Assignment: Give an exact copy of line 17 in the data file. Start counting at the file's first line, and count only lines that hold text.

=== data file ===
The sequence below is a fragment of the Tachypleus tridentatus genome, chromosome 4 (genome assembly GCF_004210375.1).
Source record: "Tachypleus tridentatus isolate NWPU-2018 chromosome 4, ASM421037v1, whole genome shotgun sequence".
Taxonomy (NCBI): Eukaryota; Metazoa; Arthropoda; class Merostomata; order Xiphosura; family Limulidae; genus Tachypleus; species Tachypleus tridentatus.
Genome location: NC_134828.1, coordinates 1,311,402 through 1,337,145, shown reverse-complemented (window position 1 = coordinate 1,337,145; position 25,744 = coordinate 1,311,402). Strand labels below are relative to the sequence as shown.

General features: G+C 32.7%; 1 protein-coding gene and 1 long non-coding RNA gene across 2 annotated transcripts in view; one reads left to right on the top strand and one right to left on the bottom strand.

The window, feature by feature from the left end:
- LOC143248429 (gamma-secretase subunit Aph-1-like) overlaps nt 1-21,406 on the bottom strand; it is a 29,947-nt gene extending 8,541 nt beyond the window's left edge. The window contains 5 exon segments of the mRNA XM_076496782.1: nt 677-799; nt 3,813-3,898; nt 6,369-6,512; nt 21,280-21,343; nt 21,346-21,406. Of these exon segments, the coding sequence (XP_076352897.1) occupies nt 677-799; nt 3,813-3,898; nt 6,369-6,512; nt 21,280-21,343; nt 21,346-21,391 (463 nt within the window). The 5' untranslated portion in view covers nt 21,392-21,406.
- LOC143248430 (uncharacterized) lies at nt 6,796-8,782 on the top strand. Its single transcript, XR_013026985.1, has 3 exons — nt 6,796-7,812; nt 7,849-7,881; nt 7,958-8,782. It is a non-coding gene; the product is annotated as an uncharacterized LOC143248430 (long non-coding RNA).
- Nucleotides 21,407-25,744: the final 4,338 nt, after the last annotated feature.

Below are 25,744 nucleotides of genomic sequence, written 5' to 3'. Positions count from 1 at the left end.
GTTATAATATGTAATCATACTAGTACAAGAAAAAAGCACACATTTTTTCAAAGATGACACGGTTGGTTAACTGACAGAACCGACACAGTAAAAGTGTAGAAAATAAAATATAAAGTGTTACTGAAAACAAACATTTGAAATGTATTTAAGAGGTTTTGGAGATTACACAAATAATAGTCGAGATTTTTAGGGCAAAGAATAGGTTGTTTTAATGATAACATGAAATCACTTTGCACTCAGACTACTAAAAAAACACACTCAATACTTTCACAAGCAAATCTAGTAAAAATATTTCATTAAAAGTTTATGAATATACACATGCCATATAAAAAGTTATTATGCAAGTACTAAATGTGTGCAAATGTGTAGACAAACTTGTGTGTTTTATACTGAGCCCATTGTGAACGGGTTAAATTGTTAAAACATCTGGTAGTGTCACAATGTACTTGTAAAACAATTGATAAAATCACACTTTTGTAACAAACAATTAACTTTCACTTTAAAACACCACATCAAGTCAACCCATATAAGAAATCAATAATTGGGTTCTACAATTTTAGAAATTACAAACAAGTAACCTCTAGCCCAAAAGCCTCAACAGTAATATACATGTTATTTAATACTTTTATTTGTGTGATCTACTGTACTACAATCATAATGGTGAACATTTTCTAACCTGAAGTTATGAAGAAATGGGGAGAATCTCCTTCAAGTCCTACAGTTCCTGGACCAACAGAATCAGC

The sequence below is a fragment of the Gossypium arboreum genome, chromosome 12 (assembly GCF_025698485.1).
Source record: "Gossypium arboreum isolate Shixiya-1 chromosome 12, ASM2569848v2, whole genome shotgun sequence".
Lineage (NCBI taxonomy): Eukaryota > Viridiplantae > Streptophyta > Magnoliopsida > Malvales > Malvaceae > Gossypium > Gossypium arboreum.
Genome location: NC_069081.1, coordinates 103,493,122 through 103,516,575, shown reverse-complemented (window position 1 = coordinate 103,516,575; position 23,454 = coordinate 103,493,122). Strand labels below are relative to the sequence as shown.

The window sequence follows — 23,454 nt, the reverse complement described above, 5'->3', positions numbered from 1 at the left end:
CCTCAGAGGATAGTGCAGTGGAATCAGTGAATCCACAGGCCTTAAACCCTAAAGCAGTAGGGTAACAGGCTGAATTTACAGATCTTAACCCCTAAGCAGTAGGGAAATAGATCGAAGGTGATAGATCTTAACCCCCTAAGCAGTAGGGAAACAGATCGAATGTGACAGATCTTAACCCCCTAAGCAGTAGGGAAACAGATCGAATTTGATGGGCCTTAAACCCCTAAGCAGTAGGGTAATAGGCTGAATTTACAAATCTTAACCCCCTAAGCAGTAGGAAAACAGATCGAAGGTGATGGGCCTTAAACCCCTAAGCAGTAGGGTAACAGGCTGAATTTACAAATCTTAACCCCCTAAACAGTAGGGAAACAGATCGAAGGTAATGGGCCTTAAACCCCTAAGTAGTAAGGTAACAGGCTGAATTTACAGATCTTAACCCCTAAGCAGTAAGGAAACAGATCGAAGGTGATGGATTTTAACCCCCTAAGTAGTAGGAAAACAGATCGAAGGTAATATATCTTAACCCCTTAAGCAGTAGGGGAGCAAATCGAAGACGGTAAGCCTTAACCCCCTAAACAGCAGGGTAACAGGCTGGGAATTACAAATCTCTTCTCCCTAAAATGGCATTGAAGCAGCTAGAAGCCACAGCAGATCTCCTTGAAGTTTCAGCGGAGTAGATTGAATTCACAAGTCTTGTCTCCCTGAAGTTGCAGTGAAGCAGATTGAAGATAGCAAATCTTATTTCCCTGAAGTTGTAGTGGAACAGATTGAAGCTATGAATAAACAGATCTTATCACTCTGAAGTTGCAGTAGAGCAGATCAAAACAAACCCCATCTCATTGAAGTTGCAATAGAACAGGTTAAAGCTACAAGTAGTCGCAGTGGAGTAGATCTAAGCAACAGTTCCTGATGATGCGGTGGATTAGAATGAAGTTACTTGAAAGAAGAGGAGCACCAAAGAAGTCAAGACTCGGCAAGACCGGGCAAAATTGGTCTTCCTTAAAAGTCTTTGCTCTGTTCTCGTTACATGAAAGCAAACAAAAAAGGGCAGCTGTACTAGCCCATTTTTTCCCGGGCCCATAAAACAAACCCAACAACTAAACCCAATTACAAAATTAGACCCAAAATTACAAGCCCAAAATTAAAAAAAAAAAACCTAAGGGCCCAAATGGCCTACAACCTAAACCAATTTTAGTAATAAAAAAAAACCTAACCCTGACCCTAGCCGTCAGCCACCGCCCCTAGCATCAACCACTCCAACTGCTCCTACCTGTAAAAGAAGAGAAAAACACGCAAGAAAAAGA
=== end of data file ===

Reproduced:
CCTCAGAGGATAGTGCAGTGGAATCAGTGAATCCACAGGCCTTAAACCCTAAAGCAGTAGGGTAACAGGCTGAATTTACAGATCTTAACCCCTAAGCAGTAGGGAAATAGATCGAAGGTGATAGATCTTAACCCCCTAAGCAGTAGGGAAACAGATCGAATGTGACAGATCTTAACCCCCTAAGCAGTAGGGAAACAGATCGAATTTGATGGGCCTTAAACCCCTAAGCAGTAGGGTAATAGGCTGAATTTACAAATCTTAACCCCCTAAGCAGTAGGAAAACAGATCGAAGGTGATGGGCCTTAAACCCCTAAGCAGTAGGGTAACAGGCTGAATTTACAAATCTTAACCCCCTAAACAGTAGGGAAACAGATCGAAGGTAATGGGCCTTAAACCCCTAAGTAGTAAGGTAACAGGCTGAATTTACAGATCTTAACCCCTAAGCAGTAAGGAAACAGATCGAAGGTGATGGATTTTAACCCCCTAAGTAGTAGGAAAACAGATCGAAGGTAATATATCTTAACCCCTTAAGCAGTAGGGGAGCAAATCGAAGACGGTAAGCCTTAACCCCCTAAACAGCAGGGTAACAGGCTGGGAATTACAAATCTCTTCTCCCTAAAATGGCATTGAAGCAGCTAGAAGCCACAGCAGATCTCCTTGAAGTTTCAGCGGAGTAGATTGAATTCACAAGTCTTGTCTCCCTGAAGTTGCAGTGAAGCAGATTGAAGATAGCAAATCTTATTTCCCTGAAGTTGTAGTGGAACAGATTGAAGCTATGAATAAACAGATCTTATCACTCTGAAGTTGCAGTAGAGCAGATCAAAACAAACCCCATCTCATTGAAGTTGCAATAGAACAGGTTAAAGCTACAAGTAGTCGCAGTGGAGTAGATCTAAGCAACAGTTCCTGATGATGCGGTGGATTAGAATGAAGTTACTTGAAAGAAGAGGAGCACCAAAGAAGTCAAGACTCGGCAAGACCGGGCAAAATTGGTCTTCCTTAAAAGTCTTTGCTCTGTTCTCGTTACATGAAAGCAAACAAAAAAGGGCAGCTGTACTAGCCCATTTTTTCCCGGGCCCATAAAACAAACCCAACAACTAAACCCAATTACAAAATTAGACCCAAAATTACAAGCCCAAAATTAAAAAAAAAAAACCTAAGGGCCCAAATGGCCTACAACCTAAACCAATTTTAGTAATAAAAAAAAACCTAACCCTGACCCTAGCCGTCAGCCACCGCCCCTAGCATCAACCACTCCAACTGCTCCTACCTGTAAAAGAAGAGAAAAACACGCAAGAAAAAGA